A third attempt to reach Mount Godwin Austen was made by the writer of this article in 1945. His party ascended the Mustagh- Shaksgam river from Shingshal Aghzi, and arrived opposite the mountain. The weather had been unfavourable, though not greatly so. It was, however, impossible to ford the stream from the Sarpo Lagga glacier, and that in spite of having rafts with us and two experts to work the contraptions. Besides, if any man can ford a stream, the men of Shingshal can do so. We had to abandon the attempt. The real cause why we could not wait was the food question. When we did cross the stream it was too late. I found Mr. Shipton's camp, and groped about hopefully but uselessly in the foolish expectation that he may have left a cache of food, but we saw nothing except a wolf sitting in a bush. We dared not stay. Anyone who knows these remote places will realize the worry that feeding a number of men always causes.
What, then, are the difficulties about this mountain, for it surely will be climbed one day and it deserves to be. Mount Godwin Austen is a magnificent peak, a noble object worthy of any trouble to ascend. As we approached the area from Shingshal Aghzi, I had ample opportunity of gazing at this stupendous mass. It is true that it is remote. It is not, however, particularly inaccessible as far as merely reaching it is concerned. It is always a matter needing great care and forethought to convey the food and the men so far from any centre of supplies. Mr. Shipton took Balti coolies with him, and a lively account of these folk is given in his book, in the chapter 'The Hungry Hundred'. Baltis have many virtues, but it is wiser for any expedition to dispense with their invaluable services.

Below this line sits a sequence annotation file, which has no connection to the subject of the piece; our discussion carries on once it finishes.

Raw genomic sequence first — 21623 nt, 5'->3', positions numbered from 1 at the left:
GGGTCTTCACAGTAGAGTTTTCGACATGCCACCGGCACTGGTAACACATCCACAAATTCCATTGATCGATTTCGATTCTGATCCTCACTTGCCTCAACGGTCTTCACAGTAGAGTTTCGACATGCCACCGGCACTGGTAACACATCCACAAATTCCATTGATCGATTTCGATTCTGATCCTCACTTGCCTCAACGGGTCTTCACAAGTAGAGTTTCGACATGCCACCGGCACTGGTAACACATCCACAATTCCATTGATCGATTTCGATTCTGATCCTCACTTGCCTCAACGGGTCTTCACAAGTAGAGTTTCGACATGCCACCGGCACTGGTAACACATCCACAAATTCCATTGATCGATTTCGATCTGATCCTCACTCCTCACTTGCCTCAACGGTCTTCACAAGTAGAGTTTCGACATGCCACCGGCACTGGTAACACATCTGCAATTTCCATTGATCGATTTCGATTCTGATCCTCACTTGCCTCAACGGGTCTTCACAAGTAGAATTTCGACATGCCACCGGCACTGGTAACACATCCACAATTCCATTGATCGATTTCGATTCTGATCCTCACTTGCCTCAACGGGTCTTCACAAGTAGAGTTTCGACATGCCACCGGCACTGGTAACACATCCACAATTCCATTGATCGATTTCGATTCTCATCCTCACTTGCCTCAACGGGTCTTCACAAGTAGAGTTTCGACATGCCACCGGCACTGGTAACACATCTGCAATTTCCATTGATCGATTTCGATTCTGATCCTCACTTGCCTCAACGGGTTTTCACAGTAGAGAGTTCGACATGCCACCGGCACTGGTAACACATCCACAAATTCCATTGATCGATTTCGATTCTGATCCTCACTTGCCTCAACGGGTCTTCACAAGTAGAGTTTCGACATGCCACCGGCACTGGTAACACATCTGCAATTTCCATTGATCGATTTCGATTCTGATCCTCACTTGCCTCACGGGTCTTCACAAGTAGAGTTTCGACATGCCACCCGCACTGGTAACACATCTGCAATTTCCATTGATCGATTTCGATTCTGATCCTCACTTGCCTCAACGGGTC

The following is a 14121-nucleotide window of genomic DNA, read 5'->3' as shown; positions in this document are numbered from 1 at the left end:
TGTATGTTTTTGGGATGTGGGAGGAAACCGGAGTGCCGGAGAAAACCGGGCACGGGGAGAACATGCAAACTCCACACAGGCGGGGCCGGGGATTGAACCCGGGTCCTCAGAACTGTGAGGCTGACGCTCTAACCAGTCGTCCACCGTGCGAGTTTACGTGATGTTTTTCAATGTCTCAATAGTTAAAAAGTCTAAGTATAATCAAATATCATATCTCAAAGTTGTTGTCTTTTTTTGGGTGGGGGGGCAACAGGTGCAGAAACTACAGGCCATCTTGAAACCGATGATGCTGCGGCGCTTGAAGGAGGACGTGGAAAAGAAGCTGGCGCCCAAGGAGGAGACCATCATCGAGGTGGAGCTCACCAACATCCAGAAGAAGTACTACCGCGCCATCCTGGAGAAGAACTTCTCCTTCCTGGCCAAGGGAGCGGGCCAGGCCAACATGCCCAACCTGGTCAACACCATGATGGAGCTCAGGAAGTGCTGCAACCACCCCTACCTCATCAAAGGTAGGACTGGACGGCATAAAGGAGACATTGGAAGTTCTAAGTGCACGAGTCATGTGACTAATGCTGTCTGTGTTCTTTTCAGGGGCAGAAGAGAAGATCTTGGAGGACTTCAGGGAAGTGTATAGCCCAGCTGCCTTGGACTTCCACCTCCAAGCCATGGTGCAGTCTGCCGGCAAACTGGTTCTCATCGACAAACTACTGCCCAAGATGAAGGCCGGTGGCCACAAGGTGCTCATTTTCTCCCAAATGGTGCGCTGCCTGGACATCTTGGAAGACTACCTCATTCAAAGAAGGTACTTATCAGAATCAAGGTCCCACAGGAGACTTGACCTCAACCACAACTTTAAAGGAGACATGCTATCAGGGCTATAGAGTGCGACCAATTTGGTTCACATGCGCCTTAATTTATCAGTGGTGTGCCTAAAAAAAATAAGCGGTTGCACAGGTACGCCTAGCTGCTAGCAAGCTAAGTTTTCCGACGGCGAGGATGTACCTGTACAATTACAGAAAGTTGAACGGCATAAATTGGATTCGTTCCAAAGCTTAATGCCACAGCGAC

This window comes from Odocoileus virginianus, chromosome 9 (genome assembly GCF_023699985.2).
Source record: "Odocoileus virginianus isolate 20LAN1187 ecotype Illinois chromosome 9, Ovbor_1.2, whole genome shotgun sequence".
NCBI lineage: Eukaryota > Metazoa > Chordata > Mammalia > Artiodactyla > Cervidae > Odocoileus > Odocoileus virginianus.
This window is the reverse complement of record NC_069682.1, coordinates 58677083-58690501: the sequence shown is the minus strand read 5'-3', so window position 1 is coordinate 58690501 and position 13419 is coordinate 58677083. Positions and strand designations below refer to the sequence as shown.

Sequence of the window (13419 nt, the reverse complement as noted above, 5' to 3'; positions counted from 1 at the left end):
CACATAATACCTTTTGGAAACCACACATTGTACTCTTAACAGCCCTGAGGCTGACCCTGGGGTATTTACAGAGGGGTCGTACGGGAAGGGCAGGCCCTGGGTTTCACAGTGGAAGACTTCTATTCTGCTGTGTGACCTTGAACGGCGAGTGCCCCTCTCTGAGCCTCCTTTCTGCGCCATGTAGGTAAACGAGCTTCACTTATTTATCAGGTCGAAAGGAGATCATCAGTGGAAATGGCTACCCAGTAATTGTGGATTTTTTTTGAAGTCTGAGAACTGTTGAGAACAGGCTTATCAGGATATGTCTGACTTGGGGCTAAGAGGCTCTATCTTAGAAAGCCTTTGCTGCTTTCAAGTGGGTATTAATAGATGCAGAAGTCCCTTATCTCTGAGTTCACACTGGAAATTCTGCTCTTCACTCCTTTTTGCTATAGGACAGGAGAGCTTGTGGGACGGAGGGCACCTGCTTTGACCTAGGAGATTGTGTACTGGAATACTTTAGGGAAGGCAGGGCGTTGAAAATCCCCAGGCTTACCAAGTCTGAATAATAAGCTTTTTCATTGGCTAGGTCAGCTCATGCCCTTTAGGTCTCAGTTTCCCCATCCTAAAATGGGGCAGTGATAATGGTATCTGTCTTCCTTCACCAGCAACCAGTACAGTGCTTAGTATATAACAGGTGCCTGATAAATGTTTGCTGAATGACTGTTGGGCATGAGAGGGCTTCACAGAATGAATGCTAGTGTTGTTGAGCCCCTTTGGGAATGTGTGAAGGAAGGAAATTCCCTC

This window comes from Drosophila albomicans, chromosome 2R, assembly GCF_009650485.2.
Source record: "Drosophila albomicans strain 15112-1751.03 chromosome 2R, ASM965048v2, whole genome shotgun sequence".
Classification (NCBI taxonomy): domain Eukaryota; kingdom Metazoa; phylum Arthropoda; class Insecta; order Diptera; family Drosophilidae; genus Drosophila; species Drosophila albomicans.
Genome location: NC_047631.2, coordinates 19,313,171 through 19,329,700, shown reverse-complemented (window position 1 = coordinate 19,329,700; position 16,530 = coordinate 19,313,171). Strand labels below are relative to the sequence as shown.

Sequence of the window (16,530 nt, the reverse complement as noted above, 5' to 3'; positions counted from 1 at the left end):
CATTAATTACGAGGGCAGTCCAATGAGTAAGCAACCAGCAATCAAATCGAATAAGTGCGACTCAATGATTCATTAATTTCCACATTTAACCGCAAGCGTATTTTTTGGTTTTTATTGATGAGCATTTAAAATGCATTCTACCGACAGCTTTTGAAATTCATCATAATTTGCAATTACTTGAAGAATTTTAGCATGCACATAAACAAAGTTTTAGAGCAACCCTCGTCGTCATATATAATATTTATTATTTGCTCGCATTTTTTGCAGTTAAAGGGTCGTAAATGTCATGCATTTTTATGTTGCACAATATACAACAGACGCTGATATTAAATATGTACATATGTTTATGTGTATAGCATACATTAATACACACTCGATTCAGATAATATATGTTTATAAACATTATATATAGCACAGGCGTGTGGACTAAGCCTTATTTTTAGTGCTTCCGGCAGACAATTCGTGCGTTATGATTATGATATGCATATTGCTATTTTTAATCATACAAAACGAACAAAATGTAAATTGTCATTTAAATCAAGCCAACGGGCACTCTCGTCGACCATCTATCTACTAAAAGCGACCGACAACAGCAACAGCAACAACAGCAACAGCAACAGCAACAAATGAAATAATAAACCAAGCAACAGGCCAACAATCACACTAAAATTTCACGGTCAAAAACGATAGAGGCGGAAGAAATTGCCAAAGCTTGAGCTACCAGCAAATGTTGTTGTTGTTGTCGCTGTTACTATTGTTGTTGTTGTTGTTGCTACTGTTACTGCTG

This is only a brief account of this wonderful mountain, but it may encourage someone to organize a party and to reach the top. It is beyond the influence of the monsoon, and, in spite of what I have said about myself, the weather can usually be trusted. Storms seldom last long in the Karakoram. A thorough reconnaissance is essential before the actual attempt on the mountain is made, and careful preparations are needed regarding transport and, above all, rations. There is no worthier mountain in the world than this giant.